This cycle would repeat again at 5 p.m., and for a final time at 8 p.m. that same day. With each successive attempt, I made it slightly closer to finalizing my transaction, but each time I was greeted with the Walmart customer assurance equivalent of a giant middle finger: “Out of stock; please try back later.”

A Rat Buying a PS5 at Walmart

So here I sit, with nothing to show for my efforts other than personal disdain and a dying idiotic notion that I would actually be able to get my hands on a PS5. As I look to eBay as a reference point, I can see by the myriad accounts with a dozen-plus models for sale — starting at around $800 and going all the way up to $1,800 or more — that some were lucky enough to nab more than their fair share. It’s just unfortunate that of the ones that were lucky enough to get multiple units, few were the intended recipients — you know, the people that actually want to play and enjoy the dang things.

And that brings me back to the question that’s been burning inside me for days now: Why even bother to release these consoles right now? We knew back at the start of the pandemic that production was going to be an issue. It should’ve been obvious that stores couldn’t have — nor would they even allow — massive throngs of people gathering together to get one. And that’s to say nothing of the billions in lost wages and millions of people trying to feed their families this season. Thankfully, I have a stable enough income that I don’t have to worry about this, but some people aren’t as fortunate as I am.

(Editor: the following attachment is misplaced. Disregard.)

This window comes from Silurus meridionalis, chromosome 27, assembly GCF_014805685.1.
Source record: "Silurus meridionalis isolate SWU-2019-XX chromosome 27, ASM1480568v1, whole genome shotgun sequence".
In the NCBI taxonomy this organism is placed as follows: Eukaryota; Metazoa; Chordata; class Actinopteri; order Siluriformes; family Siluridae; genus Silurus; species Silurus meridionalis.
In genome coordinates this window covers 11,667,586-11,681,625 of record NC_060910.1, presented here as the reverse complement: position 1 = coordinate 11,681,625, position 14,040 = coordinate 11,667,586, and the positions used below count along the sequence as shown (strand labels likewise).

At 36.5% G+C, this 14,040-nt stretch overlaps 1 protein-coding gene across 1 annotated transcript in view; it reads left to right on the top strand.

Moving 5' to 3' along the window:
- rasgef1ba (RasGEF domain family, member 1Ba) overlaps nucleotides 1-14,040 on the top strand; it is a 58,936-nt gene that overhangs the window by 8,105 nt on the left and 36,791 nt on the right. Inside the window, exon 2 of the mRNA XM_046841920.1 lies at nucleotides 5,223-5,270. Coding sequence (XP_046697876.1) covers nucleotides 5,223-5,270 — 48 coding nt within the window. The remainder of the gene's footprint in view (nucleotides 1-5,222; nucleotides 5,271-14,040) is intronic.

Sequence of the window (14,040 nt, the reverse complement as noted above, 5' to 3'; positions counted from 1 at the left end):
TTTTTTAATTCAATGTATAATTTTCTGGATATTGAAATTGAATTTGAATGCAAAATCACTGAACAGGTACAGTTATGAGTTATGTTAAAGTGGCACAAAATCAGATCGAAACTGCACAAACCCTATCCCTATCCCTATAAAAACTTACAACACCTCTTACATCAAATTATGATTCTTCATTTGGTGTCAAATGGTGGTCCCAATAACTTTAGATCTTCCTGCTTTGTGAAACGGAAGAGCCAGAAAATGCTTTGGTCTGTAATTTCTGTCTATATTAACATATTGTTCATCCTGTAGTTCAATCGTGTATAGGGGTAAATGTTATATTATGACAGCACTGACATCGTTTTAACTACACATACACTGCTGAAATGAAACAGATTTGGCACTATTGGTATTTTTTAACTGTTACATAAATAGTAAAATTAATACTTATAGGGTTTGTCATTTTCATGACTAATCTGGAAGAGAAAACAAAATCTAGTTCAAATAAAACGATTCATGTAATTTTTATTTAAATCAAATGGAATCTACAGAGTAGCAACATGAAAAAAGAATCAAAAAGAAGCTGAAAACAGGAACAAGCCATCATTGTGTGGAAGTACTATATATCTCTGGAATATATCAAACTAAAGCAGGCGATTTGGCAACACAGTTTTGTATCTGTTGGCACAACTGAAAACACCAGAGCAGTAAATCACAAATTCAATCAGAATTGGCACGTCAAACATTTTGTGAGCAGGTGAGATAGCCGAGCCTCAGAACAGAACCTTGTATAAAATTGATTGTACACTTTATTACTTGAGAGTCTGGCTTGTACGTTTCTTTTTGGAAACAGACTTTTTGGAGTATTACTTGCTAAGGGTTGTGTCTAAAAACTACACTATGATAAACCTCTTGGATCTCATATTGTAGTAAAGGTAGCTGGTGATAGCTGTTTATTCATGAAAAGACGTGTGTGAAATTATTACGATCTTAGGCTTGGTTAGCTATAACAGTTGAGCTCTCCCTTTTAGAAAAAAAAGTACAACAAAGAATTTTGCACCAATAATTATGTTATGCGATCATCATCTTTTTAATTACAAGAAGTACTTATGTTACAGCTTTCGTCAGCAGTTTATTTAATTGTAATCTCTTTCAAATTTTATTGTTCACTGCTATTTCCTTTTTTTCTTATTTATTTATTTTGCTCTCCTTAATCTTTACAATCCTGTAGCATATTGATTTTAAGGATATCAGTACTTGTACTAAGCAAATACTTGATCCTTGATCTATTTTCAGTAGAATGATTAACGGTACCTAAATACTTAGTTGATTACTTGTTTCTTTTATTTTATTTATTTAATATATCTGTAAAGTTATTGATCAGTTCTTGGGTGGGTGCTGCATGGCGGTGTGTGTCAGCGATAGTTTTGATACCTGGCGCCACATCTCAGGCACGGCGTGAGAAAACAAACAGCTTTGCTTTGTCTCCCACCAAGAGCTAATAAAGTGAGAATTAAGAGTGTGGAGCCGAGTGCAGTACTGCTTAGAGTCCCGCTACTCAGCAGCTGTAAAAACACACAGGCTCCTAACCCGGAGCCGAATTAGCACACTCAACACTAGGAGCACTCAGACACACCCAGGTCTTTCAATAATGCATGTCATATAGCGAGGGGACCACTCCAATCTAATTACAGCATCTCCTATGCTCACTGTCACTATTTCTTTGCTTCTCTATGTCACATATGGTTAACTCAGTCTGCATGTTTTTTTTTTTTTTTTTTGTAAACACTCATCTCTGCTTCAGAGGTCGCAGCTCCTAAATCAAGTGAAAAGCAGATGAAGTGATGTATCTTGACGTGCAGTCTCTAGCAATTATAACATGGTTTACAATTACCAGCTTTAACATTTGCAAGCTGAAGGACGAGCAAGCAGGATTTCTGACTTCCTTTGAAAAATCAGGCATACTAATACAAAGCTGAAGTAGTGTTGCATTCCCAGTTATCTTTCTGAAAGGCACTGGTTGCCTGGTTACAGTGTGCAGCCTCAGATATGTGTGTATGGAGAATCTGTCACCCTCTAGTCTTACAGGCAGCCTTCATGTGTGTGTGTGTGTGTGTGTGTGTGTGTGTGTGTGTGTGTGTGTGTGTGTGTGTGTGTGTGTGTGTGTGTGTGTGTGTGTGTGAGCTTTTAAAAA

But if only a small number of players get their hands on a PS5, thus limiting the user base (while keeping the user base of the PS4 quite high), is there incentive enough to even produce PS5-exclusive titles at this point? Will this only end up staggering the next generation the same way simply waiting to roll them out until next year would’ve done in the first place? Only time will tell, I suppose.

In the meantime, let me refresh the Walmart page again…